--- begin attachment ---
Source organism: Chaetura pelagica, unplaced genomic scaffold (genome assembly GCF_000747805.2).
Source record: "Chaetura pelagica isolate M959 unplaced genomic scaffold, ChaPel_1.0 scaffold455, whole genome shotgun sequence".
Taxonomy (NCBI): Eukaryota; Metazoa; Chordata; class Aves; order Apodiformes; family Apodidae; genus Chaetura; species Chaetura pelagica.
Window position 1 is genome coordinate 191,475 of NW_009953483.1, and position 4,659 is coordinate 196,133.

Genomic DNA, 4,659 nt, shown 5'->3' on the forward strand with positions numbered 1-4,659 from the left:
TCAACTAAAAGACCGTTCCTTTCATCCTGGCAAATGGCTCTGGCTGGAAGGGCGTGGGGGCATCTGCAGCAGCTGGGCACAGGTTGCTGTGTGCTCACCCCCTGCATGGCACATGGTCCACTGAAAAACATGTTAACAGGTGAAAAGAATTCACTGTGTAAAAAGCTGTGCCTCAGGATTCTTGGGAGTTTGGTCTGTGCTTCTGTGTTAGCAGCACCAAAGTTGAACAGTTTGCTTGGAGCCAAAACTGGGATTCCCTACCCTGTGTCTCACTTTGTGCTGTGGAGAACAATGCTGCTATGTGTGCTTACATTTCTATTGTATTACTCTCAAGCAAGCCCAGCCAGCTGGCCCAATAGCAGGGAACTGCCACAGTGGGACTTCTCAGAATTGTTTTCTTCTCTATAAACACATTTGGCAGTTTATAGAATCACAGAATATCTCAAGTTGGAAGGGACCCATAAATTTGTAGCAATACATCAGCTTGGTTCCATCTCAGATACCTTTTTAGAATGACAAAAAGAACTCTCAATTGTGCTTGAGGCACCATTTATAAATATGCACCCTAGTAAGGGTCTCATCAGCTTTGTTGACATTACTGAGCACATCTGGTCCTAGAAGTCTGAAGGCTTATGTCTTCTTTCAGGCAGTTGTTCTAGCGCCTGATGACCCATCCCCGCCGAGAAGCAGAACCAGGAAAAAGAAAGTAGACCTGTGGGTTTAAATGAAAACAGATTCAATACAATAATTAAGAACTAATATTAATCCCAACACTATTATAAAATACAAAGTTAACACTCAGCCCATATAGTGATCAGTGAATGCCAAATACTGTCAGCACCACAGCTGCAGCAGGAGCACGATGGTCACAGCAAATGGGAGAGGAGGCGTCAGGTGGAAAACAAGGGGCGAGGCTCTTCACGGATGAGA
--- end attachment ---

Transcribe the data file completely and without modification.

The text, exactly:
Source organism: Chaetura pelagica, unplaced genomic scaffold (genome assembly GCF_000747805.2).
Source record: "Chaetura pelagica isolate M959 unplaced genomic scaffold, ChaPel_1.0 scaffold455, whole genome shotgun sequence".
Taxonomy (NCBI): Eukaryota; Metazoa; Chordata; class Aves; order Apodiformes; family Apodidae; genus Chaetura; species Chaetura pelagica.
Window position 1 is genome coordinate 191,475 of NW_009953483.1, and position 4,659 is coordinate 196,133.

Genomic DNA, 4,659 nt, shown 5'->3' on the forward strand with positions numbered 1-4,659 from the left:
TCAACTAAAAGACCGTTCCTTTCATCCTGGCAAATGGCTCTGGCTGGAAGGGCGTGGGGGCATCTGCAGCAGCTGGGCACAGGTTGCTGTGTGCTCACCCCCTGCATGGCACATGGTCCACTGAAAAACATGTTAACAGGTGAAAAGAATTCACTGTGTAAAAAGCTGTGCCTCAGGATTCTTGGGAGTTTGGTCTGTGCTTCTGTGTTAGCAGCACCAAAGTTGAACAGTTTGCTTGGAGCCAAAACTGGGATTCCCTACCCTGTGTCTCACTTTGTGCTGTGGAGAACAATGCTGCTATGTGTGCTTACATTTCTATTGTATTACTCTCAAGCAAGCCCAGCCAGCTGGCCCAATAGCAGGGAACTGCCACAGTGGGACTTCTCAGAATTGTTTTCTTCTCTATAAACACATTTGGCAGTTTATAGAATCACAGAATATCTCAAGTTGGAAGGGACCCATAAATTTGTAGCAATACATCAGCTTGGTTCCATCTCAGATACCTTTTTAGAATGACAAAAAGAACTCTCAATTGTGCTTGAGGCACCATTTATAAATATGCACCCTAGTAAGGGTCTCATCAGCTTTGTTGACATTACTGAGCACATCTGGTCCTAGAAGTCTGAAGGCTTATGTCTTCTTTCAGGCAGTTGTTCTAGCGCCTGATGACCCATCCCCGCCGAGAAGCAGAACCAGGAAAAAGAAAGTAGACCTGTGGGTTTAAATGAAAACAGATTCAATACAATAATTAAGAACTAATATTAATCCCAACACTATTATAAAATACAAAGTTAACACTCAGCCCATATAGTGATCAGTGAATGCCAAATACTGTCAGCACCACAGCTGCAGCAGGAGCACGATGGTCACAGCAAATGGGAGAGGAGGCGTCAGGTGGAAAACAAGGGGCGAGGCTCTTCACGGATGAGA